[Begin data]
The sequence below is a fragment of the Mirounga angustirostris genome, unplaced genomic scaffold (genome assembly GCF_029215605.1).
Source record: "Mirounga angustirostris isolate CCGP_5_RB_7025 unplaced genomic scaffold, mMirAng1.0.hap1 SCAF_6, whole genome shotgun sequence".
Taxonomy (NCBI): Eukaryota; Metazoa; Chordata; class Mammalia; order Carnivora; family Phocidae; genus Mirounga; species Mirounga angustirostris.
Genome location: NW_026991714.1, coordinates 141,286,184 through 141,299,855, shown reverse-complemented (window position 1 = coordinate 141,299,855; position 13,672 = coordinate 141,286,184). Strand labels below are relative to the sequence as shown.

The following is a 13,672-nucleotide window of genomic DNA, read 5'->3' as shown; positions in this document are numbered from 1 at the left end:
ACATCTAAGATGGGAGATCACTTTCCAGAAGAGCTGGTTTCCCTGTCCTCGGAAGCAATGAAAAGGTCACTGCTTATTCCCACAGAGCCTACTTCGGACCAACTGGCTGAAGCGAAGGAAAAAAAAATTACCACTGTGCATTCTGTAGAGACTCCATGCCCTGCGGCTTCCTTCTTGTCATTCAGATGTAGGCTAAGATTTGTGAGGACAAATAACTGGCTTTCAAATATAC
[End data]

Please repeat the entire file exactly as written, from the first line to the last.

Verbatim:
The sequence below is a fragment of the Mirounga angustirostris genome, unplaced genomic scaffold (genome assembly GCF_029215605.1).
Source record: "Mirounga angustirostris isolate CCGP_5_RB_7025 unplaced genomic scaffold, mMirAng1.0.hap1 SCAF_6, whole genome shotgun sequence".
Taxonomy (NCBI): Eukaryota; Metazoa; Chordata; class Mammalia; order Carnivora; family Phocidae; genus Mirounga; species Mirounga angustirostris.
Genome location: NW_026991714.1, coordinates 141,286,184 through 141,299,855, shown reverse-complemented (window position 1 = coordinate 141,299,855; position 13,672 = coordinate 141,286,184). Strand labels below are relative to the sequence as shown.

The following is a 13,672-nucleotide window of genomic DNA, read 5'->3' as shown; positions in this document are numbered from 1 at the left end:
ACATCTAAGATGGGAGATCACTTTCCAGAAGAGCTGGTTTCCCTGTCCTCGGAAGCAATGAAAAGGTCACTGCTTATTCCCACAGAGCCTACTTCGGACCAACTGGCTGAAGCGAAGGAAAAAAAAATTACCACTGTGCATTCTGTAGAGACTCCATGCCCTGCGGCTTCCTTCTTGTCATTCAGATGTAGGCTAAGATTTGTGAGGACAAATAACTGGCTTTCAAATATAC